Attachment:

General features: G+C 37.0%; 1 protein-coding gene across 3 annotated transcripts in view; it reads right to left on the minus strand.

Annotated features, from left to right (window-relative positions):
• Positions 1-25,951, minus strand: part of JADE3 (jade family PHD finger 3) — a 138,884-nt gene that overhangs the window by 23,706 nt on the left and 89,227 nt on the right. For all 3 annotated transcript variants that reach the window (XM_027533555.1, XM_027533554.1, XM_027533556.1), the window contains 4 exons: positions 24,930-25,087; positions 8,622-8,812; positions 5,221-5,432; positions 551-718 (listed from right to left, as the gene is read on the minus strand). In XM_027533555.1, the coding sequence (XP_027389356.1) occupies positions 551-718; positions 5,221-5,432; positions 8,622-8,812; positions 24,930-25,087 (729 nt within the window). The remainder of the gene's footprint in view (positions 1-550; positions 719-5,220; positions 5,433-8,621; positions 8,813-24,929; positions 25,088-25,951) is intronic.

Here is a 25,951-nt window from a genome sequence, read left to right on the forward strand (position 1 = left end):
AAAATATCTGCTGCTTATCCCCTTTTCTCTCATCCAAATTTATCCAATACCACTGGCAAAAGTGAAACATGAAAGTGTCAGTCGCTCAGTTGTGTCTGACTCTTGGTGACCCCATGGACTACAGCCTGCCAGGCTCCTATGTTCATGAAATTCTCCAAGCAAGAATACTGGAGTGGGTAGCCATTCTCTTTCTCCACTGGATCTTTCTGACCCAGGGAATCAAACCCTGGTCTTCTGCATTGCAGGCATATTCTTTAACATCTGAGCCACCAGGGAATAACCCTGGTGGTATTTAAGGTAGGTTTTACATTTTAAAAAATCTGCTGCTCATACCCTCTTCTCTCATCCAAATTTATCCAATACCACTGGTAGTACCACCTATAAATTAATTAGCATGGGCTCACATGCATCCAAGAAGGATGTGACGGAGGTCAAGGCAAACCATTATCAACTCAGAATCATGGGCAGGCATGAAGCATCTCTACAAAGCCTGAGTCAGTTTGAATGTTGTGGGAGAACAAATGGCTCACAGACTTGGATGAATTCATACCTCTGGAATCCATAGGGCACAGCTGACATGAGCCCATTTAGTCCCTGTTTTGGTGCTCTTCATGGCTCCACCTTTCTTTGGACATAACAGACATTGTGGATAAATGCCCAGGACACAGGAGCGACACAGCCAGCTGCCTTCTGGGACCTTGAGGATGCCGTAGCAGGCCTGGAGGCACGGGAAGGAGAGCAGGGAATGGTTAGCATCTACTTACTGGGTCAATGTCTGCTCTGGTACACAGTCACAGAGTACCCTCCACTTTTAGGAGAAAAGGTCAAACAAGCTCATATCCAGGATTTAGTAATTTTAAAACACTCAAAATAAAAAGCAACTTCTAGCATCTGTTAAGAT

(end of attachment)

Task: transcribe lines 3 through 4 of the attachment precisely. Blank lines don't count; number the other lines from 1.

• Positions 1-25,951, minus strand: part of JADE3 (jade family PHD finger 3) — a 138,884-nt gene that overhangs the window by 23,706 nt on the left and 89,227 nt on the right. For all 3 annotated transcript variants that reach the window (XM_027533555.1, XM_027533554.1, XM_027533556.1), the window contains 4 exons: positions 24,930-25,087; positions 8,622-8,812; positions 5,221-5,432; positions 551-718 (listed from right to left, as the gene is read on the minus strand). In XM_027533555.1, the coding sequence (XP_027389356.1) occupies positions 551-718; positions 5,221-5,432; positions 8,622-8,812; positions 24,930-25,087 (729 nt within the window). The remainder of the gene's footprint in view (positions 1-550; positions 719-5,220; positions 5,433-8,621; positions 8,813-24,929; positions 25,088-25,951) is intronic.

Here is a 25,951-nt window from a genome sequence, read left to right on the forward strand (position 1 = left end):